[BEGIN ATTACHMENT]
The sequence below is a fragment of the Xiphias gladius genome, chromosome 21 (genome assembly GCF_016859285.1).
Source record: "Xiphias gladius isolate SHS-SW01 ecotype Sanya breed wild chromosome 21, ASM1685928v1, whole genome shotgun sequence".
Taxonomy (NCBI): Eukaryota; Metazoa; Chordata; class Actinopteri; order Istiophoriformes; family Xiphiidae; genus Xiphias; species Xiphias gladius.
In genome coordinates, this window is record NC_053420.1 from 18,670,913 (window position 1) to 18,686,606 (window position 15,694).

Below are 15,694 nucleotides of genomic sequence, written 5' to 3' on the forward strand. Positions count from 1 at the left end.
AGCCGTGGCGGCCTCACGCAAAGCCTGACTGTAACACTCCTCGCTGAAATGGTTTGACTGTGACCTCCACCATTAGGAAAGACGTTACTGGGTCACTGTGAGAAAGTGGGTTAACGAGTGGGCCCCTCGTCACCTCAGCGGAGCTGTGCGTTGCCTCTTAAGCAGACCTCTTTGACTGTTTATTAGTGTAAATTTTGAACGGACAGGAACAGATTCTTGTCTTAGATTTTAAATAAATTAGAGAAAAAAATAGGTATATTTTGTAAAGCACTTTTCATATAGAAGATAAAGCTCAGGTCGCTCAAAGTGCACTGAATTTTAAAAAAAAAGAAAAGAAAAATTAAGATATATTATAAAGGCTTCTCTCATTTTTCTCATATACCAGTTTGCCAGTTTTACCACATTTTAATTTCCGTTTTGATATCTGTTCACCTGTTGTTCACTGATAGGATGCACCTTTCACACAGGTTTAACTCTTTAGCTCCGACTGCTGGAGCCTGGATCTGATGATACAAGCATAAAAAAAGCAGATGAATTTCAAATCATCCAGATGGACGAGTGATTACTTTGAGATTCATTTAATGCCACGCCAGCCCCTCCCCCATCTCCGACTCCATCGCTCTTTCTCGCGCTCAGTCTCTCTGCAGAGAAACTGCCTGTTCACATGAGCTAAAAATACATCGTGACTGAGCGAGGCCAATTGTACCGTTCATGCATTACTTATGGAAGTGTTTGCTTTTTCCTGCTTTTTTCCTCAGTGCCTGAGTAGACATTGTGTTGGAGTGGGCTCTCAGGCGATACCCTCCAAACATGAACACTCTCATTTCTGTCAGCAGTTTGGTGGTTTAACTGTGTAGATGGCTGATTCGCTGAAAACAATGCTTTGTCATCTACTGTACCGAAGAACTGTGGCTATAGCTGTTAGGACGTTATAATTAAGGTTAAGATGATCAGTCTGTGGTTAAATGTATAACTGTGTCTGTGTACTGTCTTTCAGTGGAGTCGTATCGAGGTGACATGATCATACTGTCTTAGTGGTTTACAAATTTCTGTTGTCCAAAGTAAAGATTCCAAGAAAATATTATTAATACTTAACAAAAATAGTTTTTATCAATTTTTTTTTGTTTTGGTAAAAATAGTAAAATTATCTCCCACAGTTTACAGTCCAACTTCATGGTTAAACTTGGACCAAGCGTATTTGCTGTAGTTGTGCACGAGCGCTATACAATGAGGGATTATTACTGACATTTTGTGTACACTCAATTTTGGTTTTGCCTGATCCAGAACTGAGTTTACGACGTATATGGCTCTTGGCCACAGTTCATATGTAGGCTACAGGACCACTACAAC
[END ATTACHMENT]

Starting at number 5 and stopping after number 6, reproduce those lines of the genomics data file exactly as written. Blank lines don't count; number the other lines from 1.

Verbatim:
Below are 15,694 nucleotides of genomic sequence, written 5' to 3' on the forward strand. Positions count from 1 at the left end.
AGCCGTGGCGGCCTCACGCAAAGCCTGACTGTAACACTCCTCGCTGAAATGGTTTGACTGTGACCTCCACCATTAGGAAAGACGTTACTGGGTCACTGTGAGAAAGTGGGTTAACGAGTGGGCCCCTCGTCACCTCAGCGGAGCTGTGCGTTGCCTCTTAAGCAGACCTCTTTGACTGTTTATTAGTGTAAATTTTGAACGGACAGGAACAGATTCTTGTCTTAGATTTTAAATAAATTAGAGAAAAAAATAGGTATATTTTGTAAAGCACTTTTCATATAGAAGATAAAGCTCAGGTCGCTCAAAGTGCACTGAATTTTAAAAAAAAAGAAAAGAAAAATTAAGATATATTATAAAGGCTTCTCTCATTTTTCTCATATACCAGTTTGCCAGTTTTACCACATTTTAATTTCCGTTTTGATATCTGTTCACCTGTTGTTCACTGATAGGATGCACCTTTCACACAGGTTTAACTCTTTAGCTCCGACTGCTGGAGCCTGGATCTGATGATACAAGCATAAAAAAAGCAGATGAATTTCAAATCATCCAGATGGACGAGTGATTACTTTGAGATTCATTTAATGCCACGCCAGCCCCTCCCCCATCTCCGACTCCATCGCTCTTTCTCGCGCTCAGTCTCTCTGCAGAGAAACTGCCTGTTCACATGAGCTAAAAATACATCGTGACTGAGCGAGGCCAATTGTACCGTTCATGCATTACTTATGGAAGTGTTTGCTTTTTCCTGCTTTTTTCCTCAGTGCCTGAGTAGACATTGTGTTGGAGTGGGCTCTCAGGCGATACCCTCCAAACATGAACACTCTCATTTCTGTCAGCAGTTTGGTGGTTTAACTGTGTAGATGGCTGATTCGCTGAAAACAATGCTTTGTCATCTACTGTACCGAAGAACTGTGGCTATAGCTGTTAGGACGTTATAATTAAGGTTAAGATGATCAGTCTGTGGTTAAATGTATAACTGTGTCTGTGTACTGTCTTTCAGTGGAGTCGTATCGAGGTGACATGATCATACTGTCTTAGTGGTTTACAAATTTCTGTTGTCCAAAGTAAAGATTCCAAGAAAATATTATTAATACTTAACAAAAATAGTTTTTATCAATTTTTTTTTGTTTTGGTAAAAATAGTAAAATTATCTCCCACAGTTTACAGTCCAACTTCATGGTTAAACTTGGACCAAGCGTATTTGCTGTAGTTGTGCACGAGCGCTATACAATGAGGGATTATTACTGACATTTTGTGTACACTCAATTTTGGTTTTGCCTGATCCAGAACTGAGTTTACGACGTATATGGCTCTTGGCCACAGTTCATATGTAGGCTACAGGACCACTACAAC